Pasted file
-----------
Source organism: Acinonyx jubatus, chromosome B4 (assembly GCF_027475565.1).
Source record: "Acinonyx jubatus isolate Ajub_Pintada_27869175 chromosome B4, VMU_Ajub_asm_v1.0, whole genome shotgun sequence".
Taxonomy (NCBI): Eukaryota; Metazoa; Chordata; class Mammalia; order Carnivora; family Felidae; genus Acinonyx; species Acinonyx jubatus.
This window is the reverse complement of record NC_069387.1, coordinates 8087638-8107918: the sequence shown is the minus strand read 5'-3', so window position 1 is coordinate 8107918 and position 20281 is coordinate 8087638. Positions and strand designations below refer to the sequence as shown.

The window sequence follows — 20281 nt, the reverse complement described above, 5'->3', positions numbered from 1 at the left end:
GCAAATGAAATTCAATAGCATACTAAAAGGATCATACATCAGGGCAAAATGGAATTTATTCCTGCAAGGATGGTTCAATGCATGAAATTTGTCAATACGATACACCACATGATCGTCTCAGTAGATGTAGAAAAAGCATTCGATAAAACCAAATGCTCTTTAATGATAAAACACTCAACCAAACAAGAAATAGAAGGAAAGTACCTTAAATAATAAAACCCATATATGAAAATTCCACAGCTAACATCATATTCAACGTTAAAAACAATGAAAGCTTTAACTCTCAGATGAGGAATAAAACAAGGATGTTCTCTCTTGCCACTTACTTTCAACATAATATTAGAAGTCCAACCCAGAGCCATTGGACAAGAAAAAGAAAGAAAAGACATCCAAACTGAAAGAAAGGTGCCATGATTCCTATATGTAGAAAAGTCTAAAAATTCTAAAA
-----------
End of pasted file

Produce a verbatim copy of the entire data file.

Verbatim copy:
Source organism: Acinonyx jubatus, chromosome B4 (assembly GCF_027475565.1).
Source record: "Acinonyx jubatus isolate Ajub_Pintada_27869175 chromosome B4, VMU_Ajub_asm_v1.0, whole genome shotgun sequence".
Taxonomy (NCBI): Eukaryota; Metazoa; Chordata; class Mammalia; order Carnivora; family Felidae; genus Acinonyx; species Acinonyx jubatus.
This window is the reverse complement of record NC_069387.1, coordinates 8087638-8107918: the sequence shown is the minus strand read 5'-3', so window position 1 is coordinate 8107918 and position 20281 is coordinate 8087638. Positions and strand designations below refer to the sequence as shown.

The window sequence follows — 20281 nt, the reverse complement described above, 5'->3', positions numbered from 1 at the left end:
GCAAATGAAATTCAATAGCATACTAAAAGGATCATACATCAGGGCAAAATGGAATTTATTCCTGCAAGGATGGTTCAATGCATGAAATTTGTCAATACGATACACCACATGATCGTCTCAGTAGATGTAGAAAAAGCATTCGATAAAACCAAATGCTCTTTAATGATAAAACACTCAACCAAACAAGAAATAGAAGGAAAGTACCTTAAATAATAAAACCCATATATGAAAATTCCACAGCTAACATCATATTCAACGTTAAAAACAATGAAAGCTTTAACTCTCAGATGAGGAATAAAACAAGGATGTTCTCTCTTGCCACTTACTTTCAACATAATATTAGAAGTCCAACCCAGAGCCATTGGACAAGAAAAAGAAAGAAAAGACATCCAAACTGAAAGAAAGGTGCCATGATTCCTATATGTAGAAAAGTCTAAAAATTCTAAAA